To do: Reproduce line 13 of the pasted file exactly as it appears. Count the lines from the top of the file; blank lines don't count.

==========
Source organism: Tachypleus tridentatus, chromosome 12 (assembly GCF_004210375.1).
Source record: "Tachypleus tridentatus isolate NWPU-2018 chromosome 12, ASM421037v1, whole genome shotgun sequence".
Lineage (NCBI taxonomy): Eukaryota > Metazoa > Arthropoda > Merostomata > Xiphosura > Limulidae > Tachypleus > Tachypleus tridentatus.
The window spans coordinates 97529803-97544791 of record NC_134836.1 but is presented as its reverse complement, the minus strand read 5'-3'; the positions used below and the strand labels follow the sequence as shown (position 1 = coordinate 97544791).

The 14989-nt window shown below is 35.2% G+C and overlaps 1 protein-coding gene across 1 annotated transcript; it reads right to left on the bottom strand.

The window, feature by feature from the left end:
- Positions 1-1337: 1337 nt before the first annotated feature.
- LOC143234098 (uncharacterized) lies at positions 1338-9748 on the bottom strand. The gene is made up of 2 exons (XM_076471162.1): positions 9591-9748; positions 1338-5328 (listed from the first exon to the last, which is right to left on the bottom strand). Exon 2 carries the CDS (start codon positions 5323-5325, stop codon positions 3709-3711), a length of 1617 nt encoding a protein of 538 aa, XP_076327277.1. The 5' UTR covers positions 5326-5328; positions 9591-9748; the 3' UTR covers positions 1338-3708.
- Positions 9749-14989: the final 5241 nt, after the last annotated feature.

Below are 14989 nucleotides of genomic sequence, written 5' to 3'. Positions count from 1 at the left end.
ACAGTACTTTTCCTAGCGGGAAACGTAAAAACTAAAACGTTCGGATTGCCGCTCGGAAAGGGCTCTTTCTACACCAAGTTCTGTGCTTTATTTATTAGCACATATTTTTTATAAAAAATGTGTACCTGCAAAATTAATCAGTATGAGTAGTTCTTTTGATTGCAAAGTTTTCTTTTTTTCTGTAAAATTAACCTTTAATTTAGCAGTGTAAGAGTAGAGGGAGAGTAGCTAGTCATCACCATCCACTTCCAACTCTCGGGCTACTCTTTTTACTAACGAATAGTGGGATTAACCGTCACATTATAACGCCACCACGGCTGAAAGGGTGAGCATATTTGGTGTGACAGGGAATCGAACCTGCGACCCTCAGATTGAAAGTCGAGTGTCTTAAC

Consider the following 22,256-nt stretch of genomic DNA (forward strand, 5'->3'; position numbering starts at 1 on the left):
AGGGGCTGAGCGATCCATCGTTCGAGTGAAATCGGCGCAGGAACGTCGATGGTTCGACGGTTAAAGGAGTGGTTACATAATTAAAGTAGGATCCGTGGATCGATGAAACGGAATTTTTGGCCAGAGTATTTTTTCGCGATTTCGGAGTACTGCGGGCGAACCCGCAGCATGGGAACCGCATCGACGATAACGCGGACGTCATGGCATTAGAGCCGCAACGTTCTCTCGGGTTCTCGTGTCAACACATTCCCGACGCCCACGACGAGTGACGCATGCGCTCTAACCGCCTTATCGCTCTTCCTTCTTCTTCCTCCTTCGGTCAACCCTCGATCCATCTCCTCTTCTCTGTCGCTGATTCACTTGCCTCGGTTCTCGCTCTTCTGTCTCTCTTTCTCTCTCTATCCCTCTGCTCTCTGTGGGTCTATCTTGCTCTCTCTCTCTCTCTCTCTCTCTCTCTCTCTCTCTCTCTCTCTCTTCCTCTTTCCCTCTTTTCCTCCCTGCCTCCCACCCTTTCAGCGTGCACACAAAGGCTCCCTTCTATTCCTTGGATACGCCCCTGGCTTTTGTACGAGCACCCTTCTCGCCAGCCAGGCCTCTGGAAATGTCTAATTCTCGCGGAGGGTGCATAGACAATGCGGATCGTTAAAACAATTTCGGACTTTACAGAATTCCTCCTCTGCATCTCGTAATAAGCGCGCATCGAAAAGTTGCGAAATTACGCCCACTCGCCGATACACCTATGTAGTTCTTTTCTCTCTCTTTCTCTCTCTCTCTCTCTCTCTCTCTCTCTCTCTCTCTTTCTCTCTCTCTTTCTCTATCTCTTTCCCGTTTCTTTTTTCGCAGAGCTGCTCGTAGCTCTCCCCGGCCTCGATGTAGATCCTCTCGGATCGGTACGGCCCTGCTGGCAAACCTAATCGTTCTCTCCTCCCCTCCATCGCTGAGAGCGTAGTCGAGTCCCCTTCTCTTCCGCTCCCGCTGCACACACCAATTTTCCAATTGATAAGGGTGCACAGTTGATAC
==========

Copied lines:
AGGGGCTGAGCGATCCATCGTTCGAGTGAAATCGGCGCAGGAACGTCGATGGTTCGACGGTTAAAGGAGTGGTTACATAATTAAAGTAGGATCCGTGGATCGATGAAACGGAATTTTTGGCCAGAGTATTTTTTCGCGATTTCGGAGTACTGCGGGCGAACCCGCAGCATGGGAACCGCATCGACGATAACGCGGACGTCATGGCATTAGAGCCGCAACGTTCTCTCGGGTTCTCGTGTCAACACATTCCCGACGCCCACGACGAGTGACGCATGCGCTCTAACCGCCTTATCGCTCTTCCTTCTTCTTCCTCCTTCGGTCAACCCTCGATCCATCTCCTCTTCTCTGTCGCTGATTCACTTGCCTCGGTTCTCGCTCTTCTGTCTCTCTTTCTCTCTCTATCCCTCTGCTCTCTGTGGGTCTATCTTGCTCTCTCTCTCTCTCTCTCTCTCTCTCTCTCTCTCTCTCTCTCTCTTCCTCTTTCCCTCTTTTCCTCCCTGCCTCCCACCCTTTCAGCGTGCACACAAAGGCTCCCTTCTATTCCTTGGATACGCCCCTGGCTTTTGTACGAGCACCCTTCTCGCCAGCCAGGCCTCTGGAAATGTCTAATTCTCGCGGAGGGTGCATAGACAATGCGGATCGTTAAAACAATTTCGGACTTTACAGAATTCCTCCTCTGCATCTCGTAATAAGCGCGCATCGAAAAGTTGCGAAATTACGCCCACTCGCCGATACACCTATGTAGTTCTTTTCTCTCTCTTTCTCTCTCTCTCTCTCTCTCTCTCTCTCTCTCTCTCTTTCTCTCTCTCTTTCTCTATCTCTTTCCCGTTTCTTTTTTCGCAGAGCTGCTCGTAGCTCTCCCCGGCCTCGATGTAGATCCTCTCGGATCGGTACGGCCCTGCTGGCAAACCTAATCGTTCTCTCCTCCCCTCCATCGCTGAGAGCGTAGTCGAGTCCCCTTCTCTTCCGCTCCCGCTGCACACACCAATTTTCCAATTGATAAGGGTGCACAGTTGATAC